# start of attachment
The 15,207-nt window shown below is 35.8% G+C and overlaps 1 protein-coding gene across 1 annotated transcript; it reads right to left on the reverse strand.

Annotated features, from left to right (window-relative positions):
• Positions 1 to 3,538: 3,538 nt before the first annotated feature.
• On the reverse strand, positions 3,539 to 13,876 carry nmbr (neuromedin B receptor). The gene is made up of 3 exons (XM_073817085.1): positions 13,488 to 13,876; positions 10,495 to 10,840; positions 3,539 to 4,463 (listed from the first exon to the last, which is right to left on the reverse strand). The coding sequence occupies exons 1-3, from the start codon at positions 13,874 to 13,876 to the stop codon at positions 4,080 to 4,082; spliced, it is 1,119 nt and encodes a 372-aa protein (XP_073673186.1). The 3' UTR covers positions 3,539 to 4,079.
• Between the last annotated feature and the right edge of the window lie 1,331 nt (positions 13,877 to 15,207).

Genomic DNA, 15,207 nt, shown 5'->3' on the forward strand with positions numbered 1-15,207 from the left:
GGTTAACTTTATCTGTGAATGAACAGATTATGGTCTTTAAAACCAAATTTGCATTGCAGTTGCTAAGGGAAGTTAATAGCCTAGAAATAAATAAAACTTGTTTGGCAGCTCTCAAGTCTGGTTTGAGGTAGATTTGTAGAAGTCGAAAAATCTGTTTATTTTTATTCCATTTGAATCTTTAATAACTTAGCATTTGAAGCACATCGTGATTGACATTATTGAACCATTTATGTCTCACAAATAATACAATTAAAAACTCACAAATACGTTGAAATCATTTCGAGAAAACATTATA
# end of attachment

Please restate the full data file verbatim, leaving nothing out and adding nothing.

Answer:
The 15,207-nt window shown below is 35.8% G+C and overlaps 1 protein-coding gene across 1 annotated transcript; it reads right to left on the reverse strand.

Annotated features, from left to right (window-relative positions):
• Positions 1 to 3,538: 3,538 nt before the first annotated feature.
• On the reverse strand, positions 3,539 to 13,876 carry nmbr (neuromedin B receptor). The gene is made up of 3 exons (XM_073817085.1): positions 13,488 to 13,876; positions 10,495 to 10,840; positions 3,539 to 4,463 (listed from the first exon to the last, which is right to left on the reverse strand). The coding sequence occupies exons 1-3, from the start codon at positions 13,874 to 13,876 to the stop codon at positions 4,080 to 4,082; spliced, it is 1,119 nt and encodes a 372-aa protein (XP_073673186.1). The 3' UTR covers positions 3,539 to 4,079.
• Between the last annotated feature and the right edge of the window lie 1,331 nt (positions 13,877 to 15,207).

Genomic DNA, 15,207 nt, shown 5'->3' on the forward strand with positions numbered 1-15,207 from the left:
GGTTAACTTTATCTGTGAATGAACAGATTATGGTCTTTAAAACCAAATTTGCATTGCAGTTGCTAAGGGAAGTTAATAGCCTAGAAATAAATAAAACTTGTTTGGCAGCTCTCAAGTCTGGTTTGAGGTAGATTTGTAGAAGTCGAAAAATCTGTTTATTTTTATTCCATTTGAATCTTTAATAACTTAGCATTTGAAGCACATCGTGATTGACATTATTGAACCATTTATGTCTCACAAATAATACAATTAAAAACTCACAAATACGTTGAAATCATTTCGAGAAAACATTATA